What do these contrasting impressions of China tell us? It is these four things:

  1. That the Q1 2016 surge in credit was an attempt to return to the “Old Normal”, but it could never possibly have worked. This was always mathematically impossible.
  2. This new rise in lending represents another example of just how long, and difficult, the reform process is going to be.
  3. But the reformers, led by the determined and visionary Xi Jinping, remain committed.
  4. Nobody should pretend to know – and that’s the honest answer – how long it will take the new sources of growth to replace the permanently lost, old sources of growth. Will the transition even work successfully at all?

This just scratches the surface of the multiple layers of complexity surrounding China’s attempts to build a New Normal.

But the above serves as reminder that you need multiple scenarios.

Only by building, and constantly revisiting, these multiple scenarios will you be able to make a success of doing business in China in the future.


Go Where The Money Is: Sanitation And Water


By John Richardson HOW do you define global progress? Is it the number of extra ...

Learn more

US Water Crisis: Be Part Of The Solution, Not The Problem


By John Richardson IT SHOULD be pretty obvious to all of us that there is a huge...

Learn more
More posts
China ethylene glycols and paraxylene: new 2021-2031 import scenarios as self-sufficiency threat increases

By John Richardson WHEN I WAS a boy in 1970s Britain, a new pair of shoes was an expensive propositi...

Iran may gain 48% of total China HDPE imports, 85% of LDPE imports by 2025 because of new deal

By John Richardson IRAN and China earlier this month signed a wide-ranging economic and security agr...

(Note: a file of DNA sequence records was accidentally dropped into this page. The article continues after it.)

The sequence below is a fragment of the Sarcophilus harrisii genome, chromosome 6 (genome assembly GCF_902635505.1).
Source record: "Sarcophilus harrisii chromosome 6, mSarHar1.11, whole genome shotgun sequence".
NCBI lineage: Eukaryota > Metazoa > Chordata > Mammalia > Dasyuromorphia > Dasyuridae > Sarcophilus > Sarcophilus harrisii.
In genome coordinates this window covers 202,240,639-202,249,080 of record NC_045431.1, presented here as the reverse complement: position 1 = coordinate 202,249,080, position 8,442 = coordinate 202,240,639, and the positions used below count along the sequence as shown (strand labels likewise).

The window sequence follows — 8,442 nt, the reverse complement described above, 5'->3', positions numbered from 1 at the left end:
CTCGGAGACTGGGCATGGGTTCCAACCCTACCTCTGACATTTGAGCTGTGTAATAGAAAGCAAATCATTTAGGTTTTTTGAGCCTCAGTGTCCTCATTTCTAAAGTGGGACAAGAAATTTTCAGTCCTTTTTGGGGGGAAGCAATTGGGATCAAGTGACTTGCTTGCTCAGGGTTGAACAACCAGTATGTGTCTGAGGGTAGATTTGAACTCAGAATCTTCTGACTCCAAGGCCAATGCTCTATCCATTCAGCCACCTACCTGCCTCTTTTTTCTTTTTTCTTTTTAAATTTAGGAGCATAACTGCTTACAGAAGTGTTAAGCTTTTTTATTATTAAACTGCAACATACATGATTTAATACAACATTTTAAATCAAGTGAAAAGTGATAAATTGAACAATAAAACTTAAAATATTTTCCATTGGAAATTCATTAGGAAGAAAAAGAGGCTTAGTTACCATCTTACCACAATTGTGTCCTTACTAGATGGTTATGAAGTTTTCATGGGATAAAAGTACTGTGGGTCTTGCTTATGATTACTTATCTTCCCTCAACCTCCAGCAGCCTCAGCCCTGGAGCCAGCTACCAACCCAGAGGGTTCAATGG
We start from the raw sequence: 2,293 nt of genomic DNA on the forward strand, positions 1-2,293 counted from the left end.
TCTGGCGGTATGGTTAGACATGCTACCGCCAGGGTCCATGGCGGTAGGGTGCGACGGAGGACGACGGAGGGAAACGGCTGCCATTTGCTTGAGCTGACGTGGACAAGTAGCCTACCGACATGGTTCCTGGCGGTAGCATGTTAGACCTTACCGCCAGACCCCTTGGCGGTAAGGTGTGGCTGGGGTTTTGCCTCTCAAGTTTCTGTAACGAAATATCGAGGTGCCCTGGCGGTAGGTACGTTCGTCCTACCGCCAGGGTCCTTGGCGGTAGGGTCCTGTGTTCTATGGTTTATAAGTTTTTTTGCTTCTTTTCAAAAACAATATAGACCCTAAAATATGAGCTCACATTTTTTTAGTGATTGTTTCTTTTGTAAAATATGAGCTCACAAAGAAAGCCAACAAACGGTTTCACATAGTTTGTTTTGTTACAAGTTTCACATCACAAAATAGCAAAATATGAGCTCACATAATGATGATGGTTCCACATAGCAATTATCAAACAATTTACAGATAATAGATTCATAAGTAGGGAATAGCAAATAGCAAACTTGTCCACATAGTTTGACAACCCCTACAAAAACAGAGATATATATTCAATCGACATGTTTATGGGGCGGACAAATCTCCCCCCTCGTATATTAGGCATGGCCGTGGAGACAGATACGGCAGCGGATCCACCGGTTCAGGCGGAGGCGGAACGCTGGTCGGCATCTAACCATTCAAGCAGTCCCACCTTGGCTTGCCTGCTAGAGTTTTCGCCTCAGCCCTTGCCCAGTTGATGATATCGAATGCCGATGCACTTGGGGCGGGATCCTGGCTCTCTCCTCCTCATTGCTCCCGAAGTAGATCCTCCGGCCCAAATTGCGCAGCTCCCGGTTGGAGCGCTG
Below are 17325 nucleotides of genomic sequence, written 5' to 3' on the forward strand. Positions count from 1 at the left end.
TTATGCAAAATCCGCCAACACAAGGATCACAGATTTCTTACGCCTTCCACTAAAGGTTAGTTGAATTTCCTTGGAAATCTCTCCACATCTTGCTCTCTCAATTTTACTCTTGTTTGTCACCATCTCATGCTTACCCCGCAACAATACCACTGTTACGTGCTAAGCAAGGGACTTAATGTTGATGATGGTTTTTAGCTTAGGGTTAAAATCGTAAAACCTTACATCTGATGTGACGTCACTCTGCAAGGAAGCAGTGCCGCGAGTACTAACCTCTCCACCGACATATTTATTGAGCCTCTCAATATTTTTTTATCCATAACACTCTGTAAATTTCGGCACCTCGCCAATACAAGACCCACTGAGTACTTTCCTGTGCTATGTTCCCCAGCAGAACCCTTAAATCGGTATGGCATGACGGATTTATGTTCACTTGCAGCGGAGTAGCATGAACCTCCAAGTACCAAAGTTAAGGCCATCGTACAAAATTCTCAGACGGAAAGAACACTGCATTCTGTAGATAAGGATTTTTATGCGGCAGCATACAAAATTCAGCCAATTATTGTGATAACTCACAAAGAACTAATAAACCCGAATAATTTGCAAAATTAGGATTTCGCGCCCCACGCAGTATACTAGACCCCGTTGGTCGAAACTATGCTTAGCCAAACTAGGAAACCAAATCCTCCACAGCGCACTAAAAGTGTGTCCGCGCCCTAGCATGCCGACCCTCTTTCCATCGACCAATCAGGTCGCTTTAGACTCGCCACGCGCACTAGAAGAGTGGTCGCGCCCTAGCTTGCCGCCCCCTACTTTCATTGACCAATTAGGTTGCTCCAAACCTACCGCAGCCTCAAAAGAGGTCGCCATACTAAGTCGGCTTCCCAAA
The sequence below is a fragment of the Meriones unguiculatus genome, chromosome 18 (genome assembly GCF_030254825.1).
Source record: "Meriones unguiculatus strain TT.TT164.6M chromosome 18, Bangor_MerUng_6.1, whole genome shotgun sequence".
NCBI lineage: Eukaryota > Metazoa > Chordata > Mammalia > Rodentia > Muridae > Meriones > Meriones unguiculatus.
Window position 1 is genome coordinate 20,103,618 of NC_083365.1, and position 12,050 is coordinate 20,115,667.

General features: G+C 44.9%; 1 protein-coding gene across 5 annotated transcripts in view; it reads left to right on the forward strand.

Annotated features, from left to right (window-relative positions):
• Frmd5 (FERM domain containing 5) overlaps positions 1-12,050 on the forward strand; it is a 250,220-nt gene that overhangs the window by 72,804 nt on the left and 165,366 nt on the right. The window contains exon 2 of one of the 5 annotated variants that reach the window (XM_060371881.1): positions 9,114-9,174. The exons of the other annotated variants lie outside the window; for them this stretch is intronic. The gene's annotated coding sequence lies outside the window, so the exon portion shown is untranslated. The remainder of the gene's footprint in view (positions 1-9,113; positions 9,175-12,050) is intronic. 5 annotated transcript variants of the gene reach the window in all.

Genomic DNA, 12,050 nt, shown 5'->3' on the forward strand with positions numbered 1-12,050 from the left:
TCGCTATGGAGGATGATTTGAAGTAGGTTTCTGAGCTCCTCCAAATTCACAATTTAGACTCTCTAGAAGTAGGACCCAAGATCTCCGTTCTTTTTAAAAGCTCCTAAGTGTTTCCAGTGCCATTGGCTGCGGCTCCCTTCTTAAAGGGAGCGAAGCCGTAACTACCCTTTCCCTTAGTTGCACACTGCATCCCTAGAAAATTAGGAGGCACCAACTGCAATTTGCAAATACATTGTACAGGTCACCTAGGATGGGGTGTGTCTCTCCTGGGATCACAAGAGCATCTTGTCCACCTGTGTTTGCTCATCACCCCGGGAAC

China early data points to 42% fall in 2021 HDPE imports

By John Richardson China’s high-density polyethylene (HDPE) imports in 2021 look as if they might ...

China early data point to PP imports collapsing by 78% this year with SM 67% lower

By John Richardson CHINA’S apparent demand for polyethylene, polypropylene (PP), styrene monomer (...

China’s environmental policies: scenarios essential for impact on local and global petrochemicals

By John Richardson WE MUST develop very nuanced, broad ranging and constantly updated scenarios abou...

Worsening semiconductor shortages highlight need for new approach to demand

By John Richardson PETROCHEMICAL companies need to set up demand teams that focus on all the new sho...

China petrochemicals and the lack of logical basis for the 2021 boom theory

    By John Richardson IF YOU DO a Google search, you will find a lot of articles on China...

Seeing through the lack of data: new scenarios for global LLDPE demand in 2021-2025

By John Richardson WE DON’T HAVE THE DATA sets nor the data tools to work out what is going to hap...


Market Intelligence

ICIS provides market intelligence that help businesses in the energy, petrochemical and fertilizer industries.

Learn more


Across the globe, ICIS consultants provide detailed analysis and forecasting for the petrochemical, energy and fertilizer markets.

Learn more

Specialist Services

Find out more about how our specialist consulting services, events, conferences and training courses can help your teams.

Learn more

ICIS Insight

From our news service to our thought-leadership content, ICIS experts bring you the latest news and insight, when you need it.

Learn more